We have also applied the Fourier transform method on the B and U-light curves (displayed in Figs. 6 and 7). In the same way as for V-data, we have defined for each observational season a mean level and corrected for this seasonal mean level all the measurements belonging to the considered season. The U, B and V-power spectra we found with this method are given in Fig. 8. However, note that the pulsation frequencies and amplitudes presented in Table 1 are slightly different from the peaks found in Fig. 8. Indeed, in the method we used, each frequency is found after pre-whitening the data set with the previous frequency. Then a theoretical light curve is built with the resulting amplitude and frequency. Finally, through period 98 software those parameters can be very slightly modified (as an adjustement through a least square method process) so as to better fit the light curves.


Table 1: Frequency found in the U, B, V-filter power spectra (see Fig. 8). Each frequency $\nu _n$ is found after pre-whitening the data set with the previous frequency $\nu _{n-1}$. We have adjusted these periods and amplitudes with a least square method to better fit to the light curves (in each filter).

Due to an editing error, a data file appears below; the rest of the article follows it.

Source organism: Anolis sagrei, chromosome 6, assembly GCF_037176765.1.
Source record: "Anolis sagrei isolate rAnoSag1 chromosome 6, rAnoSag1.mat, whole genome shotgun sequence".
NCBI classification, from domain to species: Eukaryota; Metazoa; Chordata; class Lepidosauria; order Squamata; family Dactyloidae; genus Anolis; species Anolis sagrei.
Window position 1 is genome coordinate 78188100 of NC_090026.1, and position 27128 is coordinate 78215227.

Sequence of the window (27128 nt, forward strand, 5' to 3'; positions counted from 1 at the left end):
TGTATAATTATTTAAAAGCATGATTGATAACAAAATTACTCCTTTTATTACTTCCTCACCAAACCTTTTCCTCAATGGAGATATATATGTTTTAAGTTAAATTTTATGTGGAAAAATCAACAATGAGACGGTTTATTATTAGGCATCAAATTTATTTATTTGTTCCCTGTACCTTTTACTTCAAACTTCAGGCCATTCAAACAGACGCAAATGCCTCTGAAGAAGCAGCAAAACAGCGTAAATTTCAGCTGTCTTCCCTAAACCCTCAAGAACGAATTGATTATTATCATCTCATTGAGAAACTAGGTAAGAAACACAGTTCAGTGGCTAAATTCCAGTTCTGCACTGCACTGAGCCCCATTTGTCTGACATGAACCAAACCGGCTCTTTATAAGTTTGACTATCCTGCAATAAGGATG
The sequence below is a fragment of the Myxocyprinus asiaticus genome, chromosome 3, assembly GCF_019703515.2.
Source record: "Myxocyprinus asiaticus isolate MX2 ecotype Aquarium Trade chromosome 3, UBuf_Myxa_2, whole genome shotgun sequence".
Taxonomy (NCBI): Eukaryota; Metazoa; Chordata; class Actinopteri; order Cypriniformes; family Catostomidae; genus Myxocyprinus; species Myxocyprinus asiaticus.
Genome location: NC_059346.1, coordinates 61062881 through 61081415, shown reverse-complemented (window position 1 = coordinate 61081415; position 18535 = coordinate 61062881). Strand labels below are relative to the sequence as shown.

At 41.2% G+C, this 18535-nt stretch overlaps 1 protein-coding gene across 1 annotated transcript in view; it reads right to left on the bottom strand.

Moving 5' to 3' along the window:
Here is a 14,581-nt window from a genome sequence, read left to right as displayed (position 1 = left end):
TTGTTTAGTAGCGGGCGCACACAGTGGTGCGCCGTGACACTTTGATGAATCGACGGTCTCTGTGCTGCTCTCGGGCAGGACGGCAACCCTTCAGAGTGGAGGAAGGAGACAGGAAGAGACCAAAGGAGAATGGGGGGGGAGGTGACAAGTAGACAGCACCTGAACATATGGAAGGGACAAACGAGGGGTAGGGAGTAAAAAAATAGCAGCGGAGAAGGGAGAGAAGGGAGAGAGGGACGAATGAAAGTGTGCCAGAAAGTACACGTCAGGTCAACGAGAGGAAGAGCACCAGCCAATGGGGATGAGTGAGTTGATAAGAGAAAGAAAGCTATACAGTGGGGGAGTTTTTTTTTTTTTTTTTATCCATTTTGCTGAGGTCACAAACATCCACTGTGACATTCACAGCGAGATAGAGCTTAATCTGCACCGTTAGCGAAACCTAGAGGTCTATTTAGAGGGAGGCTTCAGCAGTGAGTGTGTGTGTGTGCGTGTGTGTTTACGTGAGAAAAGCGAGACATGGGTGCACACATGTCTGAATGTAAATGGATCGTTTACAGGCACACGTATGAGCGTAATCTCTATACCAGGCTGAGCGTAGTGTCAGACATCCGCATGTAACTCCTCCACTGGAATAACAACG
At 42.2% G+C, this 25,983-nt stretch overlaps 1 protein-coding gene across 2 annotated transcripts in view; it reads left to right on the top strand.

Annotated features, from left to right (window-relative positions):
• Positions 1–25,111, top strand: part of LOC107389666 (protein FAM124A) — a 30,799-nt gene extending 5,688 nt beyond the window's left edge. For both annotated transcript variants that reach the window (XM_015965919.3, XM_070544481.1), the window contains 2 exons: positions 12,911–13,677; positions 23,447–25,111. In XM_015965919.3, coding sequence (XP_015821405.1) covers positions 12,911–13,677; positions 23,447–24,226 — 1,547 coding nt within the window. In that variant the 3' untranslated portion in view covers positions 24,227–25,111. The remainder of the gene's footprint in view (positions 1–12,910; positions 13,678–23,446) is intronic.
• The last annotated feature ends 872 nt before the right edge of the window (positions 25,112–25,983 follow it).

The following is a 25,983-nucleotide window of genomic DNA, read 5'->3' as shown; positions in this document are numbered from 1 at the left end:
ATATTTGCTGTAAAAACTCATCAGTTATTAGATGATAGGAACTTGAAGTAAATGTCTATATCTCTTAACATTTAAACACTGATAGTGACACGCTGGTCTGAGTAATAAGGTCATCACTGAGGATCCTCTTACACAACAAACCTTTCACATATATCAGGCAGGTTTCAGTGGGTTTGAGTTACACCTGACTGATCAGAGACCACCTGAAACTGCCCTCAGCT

Filter Frequency (c/d) Amplitude (mag)
V $\nu_1=0.00499$ a1=0.031
  $\nu_{2}=0.00719$ a2=0.017
  $\nu_3=0.00952$ a3=0.018
  $\nu_4=0.00525$ a4=0.012
B $\nu_1=0.00480$ a1=0.051
  $\nu_2=0.00712$ a2=0.033
U $\nu_1=0.00754$ a1=0.075
  $\nu_2=0.00449$ a2=0.048
  $\nu_3=0.00557$ a3=0.044

From the B and U-filter data, we find about the same frequencies ($\nu$1 and $\nu$2) as in the V-filter. Note that in the U-filter, the 0.0075 c/d frequency becomes dominant (see Table 1). This phenomenon could be due to the fact that $\nu$1 and $\nu$2 may be independent pulsational modes. It could be also a sampling data phenomenon. In any case, the important variations in the light curves of HD 179821, from one year to another, cannot be satisfactorily explained by a strictly bimodal pulsation. Moreover, with all detected frequencies, it is impossible to obtain a good fit to the light curves. This is probably due to a chaotic behaviour in the pulsation of HD 179821. Furthermore, it is possible that, ten years ago, the V light curve was more chaotic than now. Indeed, the shape of the light curve between the Julian days 2 447 750 and 2 449 250 is really not regular (see Fig. 5). Unfortunately, at this epoch, the number of points is not large enough to confirm this effect.

\end{figure} Figure 8: From bottom to top: U, B, V power spectrum of HD 179821 light curves.